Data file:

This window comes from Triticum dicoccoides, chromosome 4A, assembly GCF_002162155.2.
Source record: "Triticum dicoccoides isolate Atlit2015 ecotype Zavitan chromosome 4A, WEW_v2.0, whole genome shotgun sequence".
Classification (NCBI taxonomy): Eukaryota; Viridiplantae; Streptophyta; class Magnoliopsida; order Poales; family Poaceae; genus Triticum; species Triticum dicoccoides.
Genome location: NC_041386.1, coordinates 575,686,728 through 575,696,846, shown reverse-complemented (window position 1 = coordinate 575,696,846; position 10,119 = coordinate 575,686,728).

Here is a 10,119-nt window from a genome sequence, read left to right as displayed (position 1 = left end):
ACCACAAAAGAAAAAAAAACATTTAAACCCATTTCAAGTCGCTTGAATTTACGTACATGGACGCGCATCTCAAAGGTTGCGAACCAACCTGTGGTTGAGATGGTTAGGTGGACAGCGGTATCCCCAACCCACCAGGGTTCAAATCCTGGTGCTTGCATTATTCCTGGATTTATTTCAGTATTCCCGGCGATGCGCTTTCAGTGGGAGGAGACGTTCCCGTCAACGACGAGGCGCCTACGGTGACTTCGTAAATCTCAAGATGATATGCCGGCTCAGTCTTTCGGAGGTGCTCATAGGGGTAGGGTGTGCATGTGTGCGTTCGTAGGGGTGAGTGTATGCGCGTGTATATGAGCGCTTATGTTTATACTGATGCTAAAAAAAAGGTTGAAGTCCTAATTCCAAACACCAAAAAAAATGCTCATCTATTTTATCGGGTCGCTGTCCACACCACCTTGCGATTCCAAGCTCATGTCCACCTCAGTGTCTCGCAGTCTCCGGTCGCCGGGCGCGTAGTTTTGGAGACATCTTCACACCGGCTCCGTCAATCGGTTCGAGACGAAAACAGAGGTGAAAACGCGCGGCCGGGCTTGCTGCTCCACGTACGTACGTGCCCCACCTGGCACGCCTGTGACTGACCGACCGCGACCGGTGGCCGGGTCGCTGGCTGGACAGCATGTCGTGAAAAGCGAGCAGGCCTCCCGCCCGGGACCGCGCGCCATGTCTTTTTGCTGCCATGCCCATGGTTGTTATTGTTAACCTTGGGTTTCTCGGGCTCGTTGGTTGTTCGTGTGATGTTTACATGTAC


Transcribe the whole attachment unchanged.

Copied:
This window comes from Triticum dicoccoides, chromosome 4A, assembly GCF_002162155.2.
Source record: "Triticum dicoccoides isolate Atlit2015 ecotype Zavitan chromosome 4A, WEW_v2.0, whole genome shotgun sequence".
Classification (NCBI taxonomy): Eukaryota; Viridiplantae; Streptophyta; class Magnoliopsida; order Poales; family Poaceae; genus Triticum; species Triticum dicoccoides.
Genome location: NC_041386.1, coordinates 575,686,728 through 575,696,846, shown reverse-complemented (window position 1 = coordinate 575,696,846; position 10,119 = coordinate 575,686,728).

Here is a 10,119-nt window from a genome sequence, read left to right as displayed (position 1 = left end):
ACCACAAAAGAAAAAAAAACATTTAAACCCATTTCAAGTCGCTTGAATTTACGTACATGGACGCGCATCTCAAAGGTTGCGAACCAACCTGTGGTTGAGATGGTTAGGTGGACAGCGGTATCCCCAACCCACCAGGGTTCAAATCCTGGTGCTTGCATTATTCCTGGATTTATTTCAGTATTCCCGGCGATGCGCTTTCAGTGGGAGGAGACGTTCCCGTCAACGACGAGGCGCCTACGGTGACTTCGTAAATCTCAAGATGATATGCCGGCTCAGTCTTTCGGAGGTGCTCATAGGGGTAGGGTGTGCATGTGTGCGTTCGTAGGGGTGAGTGTATGCGCGTGTATATGAGCGCTTATGTTTATACTGATGCTAAAAAAAAGGTTGAAGTCCTAATTCCAAACACCAAAAAAAATGCTCATCTATTTTATCGGGTCGCTGTCCACACCACCTTGCGATTCCAAGCTCATGTCCACCTCAGTGTCTCGCAGTCTCCGGTCGCCGGGCGCGTAGTTTTGGAGACATCTTCACACCGGCTCCGTCAATCGGTTCGAGACGAAAACAGAGGTGAAAACGCGCGGCCGGGCTTGCTGCTCCACGTACGTACGTGCCCCACCTGGCACGCCTGTGACTGACCGACCGCGACCGGTGGCCGGGTCGCTGGCTGGACAGCATGTCGTGAAAAGCGAGCAGGCCTCCCGCCCGGGACCGCGCGCCATGTCTTTTTGCTGCCATGCCCATGGTTGTTATTGTTAACCTTGGGTTTCTCGGGCTCGTTGGTTGTTCGTGTGATGTTTACATGTAC